Ian Collins <ia******@hotmail.comwrites:

li*****@hotmail.com wrote:
> I am puzzled on this C puzzle:

How to interpret this C statement: sizeof (int) * p

Is that the size of integer type multiplies p or the size of

whatever p points to in integer type?

I think it should be the latter because there are 4 parser tokens

here, sizeof, int, * and p, the first and the second are of same

precedence which are higher than the third and all three operators are

right associativity.

So I would parse the code into sizeof ((int) (* p))

But it does turn right. I have the following test code:

void main() {

It's probably upset at you for the above!

> int pp = 1;

int* p = &pp;

sizeof (int) * p;

}

I use GCC to compile it and get the following error:

main.c:4: invalid operands to binary *

So compiler takes "*" as multiplication.

Do you see at what point I am wrong?

You can't multiply by a pointer, p is an int*

Yes, but there is a valid question buried among a number of

unfortunate errors. Depending on how the expression is parsed, this:

sizeof (int) * p

could be either a multiplication whose left operand is a sizeof:

(sizeof (int)) * p /* legal if p is numeric */

or a sizeof whose right operand is a cast of a dereference:

sizeof ((int) * p) /* legal if p is a pointer to some numeric type */

This is similar to the question of whether a+b*c means (a+b)*c)

or a+(b*c). There is a single correct answer: it means a+(b*c),

because multiplication has higher precedence (binds more tightly)

than addition. Likewise, there's a single correct answer for

"sizeof ((int) (* p))".

The syntax for the sizeof operator is:

sizeof unary-expression

sizeof ( type-name )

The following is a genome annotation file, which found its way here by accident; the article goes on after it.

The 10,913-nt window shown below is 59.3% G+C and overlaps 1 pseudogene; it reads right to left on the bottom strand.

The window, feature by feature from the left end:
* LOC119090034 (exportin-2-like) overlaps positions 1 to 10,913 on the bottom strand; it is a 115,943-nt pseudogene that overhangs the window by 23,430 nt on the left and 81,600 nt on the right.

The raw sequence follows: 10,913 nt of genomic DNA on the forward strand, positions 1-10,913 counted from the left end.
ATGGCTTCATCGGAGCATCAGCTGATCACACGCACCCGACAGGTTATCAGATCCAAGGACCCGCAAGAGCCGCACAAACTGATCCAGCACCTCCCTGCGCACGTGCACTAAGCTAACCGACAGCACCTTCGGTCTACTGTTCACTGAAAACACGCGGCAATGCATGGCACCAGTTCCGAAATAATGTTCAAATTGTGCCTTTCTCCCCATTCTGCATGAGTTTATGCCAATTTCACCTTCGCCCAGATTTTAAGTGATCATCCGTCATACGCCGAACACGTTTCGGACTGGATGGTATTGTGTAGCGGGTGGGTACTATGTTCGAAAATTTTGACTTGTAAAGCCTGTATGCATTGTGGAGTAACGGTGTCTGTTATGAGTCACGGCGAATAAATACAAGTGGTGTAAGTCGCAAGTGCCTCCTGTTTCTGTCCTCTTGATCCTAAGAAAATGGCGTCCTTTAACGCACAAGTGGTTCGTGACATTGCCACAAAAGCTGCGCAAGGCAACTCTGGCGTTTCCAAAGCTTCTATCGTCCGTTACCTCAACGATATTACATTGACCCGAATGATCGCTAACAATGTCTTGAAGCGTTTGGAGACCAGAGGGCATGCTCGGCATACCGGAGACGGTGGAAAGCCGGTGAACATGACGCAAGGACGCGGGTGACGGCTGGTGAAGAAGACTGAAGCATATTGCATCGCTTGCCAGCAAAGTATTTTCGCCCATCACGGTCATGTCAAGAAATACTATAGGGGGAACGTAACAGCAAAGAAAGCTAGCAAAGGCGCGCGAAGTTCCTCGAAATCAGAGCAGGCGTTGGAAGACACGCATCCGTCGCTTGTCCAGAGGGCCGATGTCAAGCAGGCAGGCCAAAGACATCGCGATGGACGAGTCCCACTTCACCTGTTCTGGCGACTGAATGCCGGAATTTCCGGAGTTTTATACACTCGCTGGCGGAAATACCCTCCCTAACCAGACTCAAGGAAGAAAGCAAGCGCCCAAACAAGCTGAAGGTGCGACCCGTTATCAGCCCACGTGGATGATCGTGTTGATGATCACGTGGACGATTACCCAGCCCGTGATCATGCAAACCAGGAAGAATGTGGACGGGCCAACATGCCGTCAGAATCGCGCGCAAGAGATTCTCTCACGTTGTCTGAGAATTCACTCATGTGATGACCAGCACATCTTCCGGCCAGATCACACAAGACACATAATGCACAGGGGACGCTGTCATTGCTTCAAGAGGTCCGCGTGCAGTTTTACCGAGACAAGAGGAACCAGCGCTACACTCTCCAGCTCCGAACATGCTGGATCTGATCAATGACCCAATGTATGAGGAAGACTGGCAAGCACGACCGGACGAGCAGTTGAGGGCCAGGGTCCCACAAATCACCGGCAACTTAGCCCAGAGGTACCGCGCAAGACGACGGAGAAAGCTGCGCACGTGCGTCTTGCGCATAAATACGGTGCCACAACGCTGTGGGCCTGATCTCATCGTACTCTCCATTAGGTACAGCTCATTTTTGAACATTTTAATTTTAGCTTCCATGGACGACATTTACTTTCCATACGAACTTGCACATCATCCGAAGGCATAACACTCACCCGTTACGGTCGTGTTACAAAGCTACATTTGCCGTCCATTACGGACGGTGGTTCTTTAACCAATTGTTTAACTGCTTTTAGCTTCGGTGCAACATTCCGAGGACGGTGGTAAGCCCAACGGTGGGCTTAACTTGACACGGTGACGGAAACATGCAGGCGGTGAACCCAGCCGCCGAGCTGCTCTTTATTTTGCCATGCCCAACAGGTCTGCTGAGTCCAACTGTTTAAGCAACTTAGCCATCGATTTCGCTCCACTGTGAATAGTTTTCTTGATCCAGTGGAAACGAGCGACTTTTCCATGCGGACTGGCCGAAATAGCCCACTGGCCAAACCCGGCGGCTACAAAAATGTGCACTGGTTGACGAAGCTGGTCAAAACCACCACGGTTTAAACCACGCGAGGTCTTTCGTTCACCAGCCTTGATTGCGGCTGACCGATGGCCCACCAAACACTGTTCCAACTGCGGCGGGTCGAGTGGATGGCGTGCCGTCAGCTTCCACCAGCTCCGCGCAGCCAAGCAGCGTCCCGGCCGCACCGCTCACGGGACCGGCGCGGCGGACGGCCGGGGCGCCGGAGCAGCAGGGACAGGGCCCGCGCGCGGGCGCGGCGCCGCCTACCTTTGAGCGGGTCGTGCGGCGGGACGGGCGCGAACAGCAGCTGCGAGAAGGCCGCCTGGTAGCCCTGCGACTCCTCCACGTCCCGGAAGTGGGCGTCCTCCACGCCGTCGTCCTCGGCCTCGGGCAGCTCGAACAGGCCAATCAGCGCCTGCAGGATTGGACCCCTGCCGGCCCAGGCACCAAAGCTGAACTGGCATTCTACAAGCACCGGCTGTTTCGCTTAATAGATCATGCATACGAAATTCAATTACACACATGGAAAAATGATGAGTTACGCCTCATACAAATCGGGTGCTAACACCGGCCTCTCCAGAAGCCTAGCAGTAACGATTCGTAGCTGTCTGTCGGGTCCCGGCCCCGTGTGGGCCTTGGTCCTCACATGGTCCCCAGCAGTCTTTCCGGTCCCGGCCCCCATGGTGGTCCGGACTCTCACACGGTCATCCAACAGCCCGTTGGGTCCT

The expression "sizeof (int) * p" cannot satisfy either of those.

It obviously can't match the second form, because the expression

doesn't end in a ')' character, but what about the first? Well,

"(int) * p" is an expression, but it's *not* a "unary-expression".

Why? Because the syntax for a unary-expression is:

unary-expression:

postfix-expression

++ unary-expression

-- unary-expression

unary-operator cast-expression

sizeof unary-expression

sizeof ( type-name )

unary-operator: one of

& * + - ~ !

In fact, "(int) * p" is a cast-expression:

cast-expression:

unary-expression

( type-name ) cast-expression

(All cast-expressions are unary-expressions, but not vice versa).

The other possibitility is that "sizeof (int) * p" is a

multiplicitive-expression. The syntax for that is:

multiplicative-expression:

cast-expression

multiplicative-expression * cast-expression

multiplicative-expression / cast-expression

multiplicative-expression % cast-expression

Our expression matches the second alternative here. The left operand,

"sizeof (int)", is a unary-expression, which is a cast-expression,

which is a multiplicative-expression. The right operand, "p", is an

identifier, which is a primary-expression, which [skipping a few steps]

is a cast-expression.

You can also make the same argument in terms of relative operator

precedences, but the standard doesn't use that concept.

--

Keith Thompson (The_Other_Keith)

ks***@mib.org <http://www.ghoti.net/~kst>

San Diego Supercomputer Center <* <http://users.sdsc.edu/~kst>

"We must do something. This is something. Therefore, we must do this."

-- Antony Jay and Jonathan Lynn, "Yes Minister"